So the first time, I had 15 teeth removed and parts of me shaved, because I have “bad saliva” and lousy own­ers, who are too lazy to brush my teeth. I came home feel­ing rot­ten, with antibi­otics and pain killers. And the sec­ond time, the day of our mis­ad­ven­ture, my older sis­ter Cather­ine dragged me in so the vet could look at a sus­pi­cious some­thing on my back. Despite all his expe­ri­ence the guy found it nec­es­sary to shave me, again, within an inch of my life so he could see it. Then he sent me home with antibi­otics and pocket Gree­nies (of which you speak above) and the dubi­ous rec­om­men­da­tion that my fam­ily apply hot com­presses three times a day for 15 min­utes at a stretch (REALLY?).

So I was not a happy puppy when you came in the door that day.

And by the way, I went back on Tues­day (even though I started to shake vio­lently when we turned up Mass. Ave en route past Simon’s to the cat-man’s lair) because I pulled a mus­cle and blamed Betsy for it and wouldn’t sleep with her any­more and she’s depressed. Now, thank God, I have the pain killers again and they’re back to feed­ing me human food and I’m feel­ing more frisky and smil­ing more. I am try­ing to let Betsy come around on her own, because she got way into my space over the pulled mus­cle thing—she hates when I cry. So I’ve been cau­tious about drag­ging my butt along the floor and hump­ing ran­dom legs when I have an urge to dominate—to reduce her stress level.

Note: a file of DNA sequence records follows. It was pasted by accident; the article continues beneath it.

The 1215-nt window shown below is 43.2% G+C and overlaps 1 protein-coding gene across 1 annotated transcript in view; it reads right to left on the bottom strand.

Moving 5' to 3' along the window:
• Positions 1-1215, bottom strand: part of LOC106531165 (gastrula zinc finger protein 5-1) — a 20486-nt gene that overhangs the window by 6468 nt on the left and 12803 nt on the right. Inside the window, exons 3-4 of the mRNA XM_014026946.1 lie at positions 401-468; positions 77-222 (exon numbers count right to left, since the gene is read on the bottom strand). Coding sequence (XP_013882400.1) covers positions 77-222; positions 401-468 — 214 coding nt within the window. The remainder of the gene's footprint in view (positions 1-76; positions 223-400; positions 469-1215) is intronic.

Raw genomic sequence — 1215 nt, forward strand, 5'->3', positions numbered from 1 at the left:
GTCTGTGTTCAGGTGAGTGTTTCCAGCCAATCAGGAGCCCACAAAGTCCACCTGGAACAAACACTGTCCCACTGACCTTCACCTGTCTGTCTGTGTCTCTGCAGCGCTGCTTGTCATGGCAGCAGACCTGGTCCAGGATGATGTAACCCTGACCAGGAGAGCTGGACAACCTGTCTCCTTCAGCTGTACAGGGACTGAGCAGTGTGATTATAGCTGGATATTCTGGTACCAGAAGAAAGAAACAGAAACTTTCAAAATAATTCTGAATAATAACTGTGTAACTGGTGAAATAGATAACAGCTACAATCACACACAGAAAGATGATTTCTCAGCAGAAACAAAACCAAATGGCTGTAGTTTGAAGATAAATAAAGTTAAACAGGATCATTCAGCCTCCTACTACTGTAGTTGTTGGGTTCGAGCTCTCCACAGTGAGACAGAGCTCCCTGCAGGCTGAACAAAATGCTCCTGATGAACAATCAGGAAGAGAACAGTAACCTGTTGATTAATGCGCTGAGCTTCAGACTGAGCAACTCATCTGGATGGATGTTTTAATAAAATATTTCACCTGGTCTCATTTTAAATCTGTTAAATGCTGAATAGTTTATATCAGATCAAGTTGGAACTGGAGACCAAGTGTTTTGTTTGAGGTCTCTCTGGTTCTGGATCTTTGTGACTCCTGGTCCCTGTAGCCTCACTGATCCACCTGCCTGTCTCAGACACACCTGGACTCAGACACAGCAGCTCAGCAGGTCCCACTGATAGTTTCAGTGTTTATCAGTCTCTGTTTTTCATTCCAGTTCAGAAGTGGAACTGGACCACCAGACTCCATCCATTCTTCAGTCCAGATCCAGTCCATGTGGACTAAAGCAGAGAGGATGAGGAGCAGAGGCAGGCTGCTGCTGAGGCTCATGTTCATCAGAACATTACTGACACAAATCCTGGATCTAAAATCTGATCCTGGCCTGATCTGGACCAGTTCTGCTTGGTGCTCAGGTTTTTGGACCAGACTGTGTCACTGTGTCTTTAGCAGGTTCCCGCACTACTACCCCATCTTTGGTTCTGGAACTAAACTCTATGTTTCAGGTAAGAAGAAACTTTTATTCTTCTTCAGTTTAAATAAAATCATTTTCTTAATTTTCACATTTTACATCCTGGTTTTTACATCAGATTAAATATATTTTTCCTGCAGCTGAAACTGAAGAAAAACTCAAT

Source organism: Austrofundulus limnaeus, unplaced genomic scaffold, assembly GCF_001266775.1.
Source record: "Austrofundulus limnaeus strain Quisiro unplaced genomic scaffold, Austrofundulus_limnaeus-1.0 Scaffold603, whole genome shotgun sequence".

So you think you’ve had a tough week. Been there, done that, got the T-shirt. I wrote up my own Forty (well, 12) Ways to Appre­ci­ate Going to the Vet

1. It wasn’t something worse

2. I wasn’t out of town—the vets on the Vine­yard are too crunchy, and obsessed with irri­tat­ingly serene black dogs

3. Led me to appre­ci­ate chicken, salmon and steak all the more

4. It gave me another way to reflect on the qual­ity of open­ness that I’ve been mulling; the abil­ity to see out­side expec­ta­tions. In brief, my ini­tial ten­dency was to attribute this to hav­ing eaten some bad chicken, salmon or steak.…. In fact, it was some­thing different

5. I told the doc­tor to stop say­ing “Good Girl” and get a life, which was satisfying

6. I know I should be eat­ing more chicken, salmon and steak